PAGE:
Uganda has been praised internationally for its response to COVID-19: learning lessons from the spread of Ebola, the government introduced an early and strict lockdown across the country, with a curfew and school closures still in place. Currently the number of total cases is around 8,000 nationally, with 75 deaths from the virus.

However, the economic fallout from these measures threatens to be disastrous. In a recent report, WATSAN’s Field Director Eric Baingana describes job losses and shortage of income in many households, brought about by the restrictions, with some local employees going without payment since March. He says “There is generally shortage of food at households. Generally children’s parents/guardians have no money to pay for school fees. Most households cannot afford to have equipment and hand wash materials.”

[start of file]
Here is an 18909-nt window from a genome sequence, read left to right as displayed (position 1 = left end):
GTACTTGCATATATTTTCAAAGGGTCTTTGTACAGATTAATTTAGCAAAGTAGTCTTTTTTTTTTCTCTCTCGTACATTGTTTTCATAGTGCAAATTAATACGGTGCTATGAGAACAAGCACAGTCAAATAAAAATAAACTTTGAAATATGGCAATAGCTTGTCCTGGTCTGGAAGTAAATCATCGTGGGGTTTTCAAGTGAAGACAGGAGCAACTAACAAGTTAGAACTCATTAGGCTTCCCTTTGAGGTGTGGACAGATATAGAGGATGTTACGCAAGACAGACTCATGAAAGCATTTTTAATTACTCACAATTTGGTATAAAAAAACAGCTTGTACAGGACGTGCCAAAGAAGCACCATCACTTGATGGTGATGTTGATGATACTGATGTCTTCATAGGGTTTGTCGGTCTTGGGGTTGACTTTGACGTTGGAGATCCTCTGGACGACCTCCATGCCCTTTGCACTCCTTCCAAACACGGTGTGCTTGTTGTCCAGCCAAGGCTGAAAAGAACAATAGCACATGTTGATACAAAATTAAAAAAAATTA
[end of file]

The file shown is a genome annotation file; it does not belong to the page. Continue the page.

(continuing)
A report from Development Initiatives in August 2020 identifies a likely rise in poverty in a country where nearly 20% of citizens already live below the poverty line. Additionally, it states that the government’s COVID-19 relief programmes, such as food and other relief aid, have been directed primarily people living in urban areas around Kampala, rather than those in remote areas such as North Kigezi and Kinkiizi Dioceses, where WATSAN’s project operates. The government’s response measures, which include loans and tax benefits, are focused on people in formal and stable employment in more urban areas, as opposed to those in micro-enterprises or self-employment, which characterise more rural areas.